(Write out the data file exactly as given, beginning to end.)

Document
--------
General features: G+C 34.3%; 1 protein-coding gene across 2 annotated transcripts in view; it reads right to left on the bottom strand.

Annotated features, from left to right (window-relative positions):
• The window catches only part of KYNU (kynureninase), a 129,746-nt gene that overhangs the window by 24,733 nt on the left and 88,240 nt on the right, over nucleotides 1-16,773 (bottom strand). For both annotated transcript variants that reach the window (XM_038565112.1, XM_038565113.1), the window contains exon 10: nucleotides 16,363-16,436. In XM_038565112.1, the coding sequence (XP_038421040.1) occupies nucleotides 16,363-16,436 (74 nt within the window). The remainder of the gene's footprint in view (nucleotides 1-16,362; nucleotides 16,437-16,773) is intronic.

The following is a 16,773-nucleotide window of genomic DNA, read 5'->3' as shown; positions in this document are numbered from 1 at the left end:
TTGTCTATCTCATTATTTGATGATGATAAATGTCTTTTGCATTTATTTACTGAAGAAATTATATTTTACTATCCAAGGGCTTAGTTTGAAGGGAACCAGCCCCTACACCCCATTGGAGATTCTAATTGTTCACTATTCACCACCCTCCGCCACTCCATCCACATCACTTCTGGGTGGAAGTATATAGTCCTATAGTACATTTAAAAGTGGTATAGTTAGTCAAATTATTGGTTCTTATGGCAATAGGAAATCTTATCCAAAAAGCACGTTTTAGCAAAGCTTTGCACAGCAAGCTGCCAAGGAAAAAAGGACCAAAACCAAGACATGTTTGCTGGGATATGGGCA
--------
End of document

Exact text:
General features: G+C 34.3%; 1 protein-coding gene across 2 annotated transcripts in view; it reads right to left on the bottom strand.

Annotated features, from left to right (window-relative positions):
• The window catches only part of KYNU (kynureninase), a 129,746-nt gene that overhangs the window by 24,733 nt on the left and 88,240 nt on the right, over nucleotides 1-16,773 (bottom strand). For both annotated transcript variants that reach the window (XM_038565112.1, XM_038565113.1), the window contains exon 10: nucleotides 16,363-16,436. In XM_038565112.1, the coding sequence (XP_038421040.1) occupies nucleotides 16,363-16,436 (74 nt within the window). The remainder of the gene's footprint in view (nucleotides 1-16,362; nucleotides 16,437-16,773) is intronic.

The following is a 16,773-nucleotide window of genomic DNA, read 5'->3' as shown; positions in this document are numbered from 1 at the left end:
TTGTCTATCTCATTATTTGATGATGATAAATGTCTTTTGCATTTATTTACTGAAGAAATTATATTTTACTATCCAAGGGCTTAGTTTGAAGGGAACCAGCCCCTACACCCCATTGGAGATTCTAATTGTTCACTATTCACCACCCTCCGCCACTCCATCCACATCACTTCTGGGTGGAAGTATATAGTCCTATAGTACATTTAAAAGTGGTATAGTTAGTCAAATTATTGGTTCTTATGGCAATAGGAAATCTTATCCAAAAAGCACGTTTTAGCAAAGCTTTGCACAGCAAGCTGCCAAGGAAAAAAGGACCAAAACCAAGACATGTTTGCTGGGATATGGGCA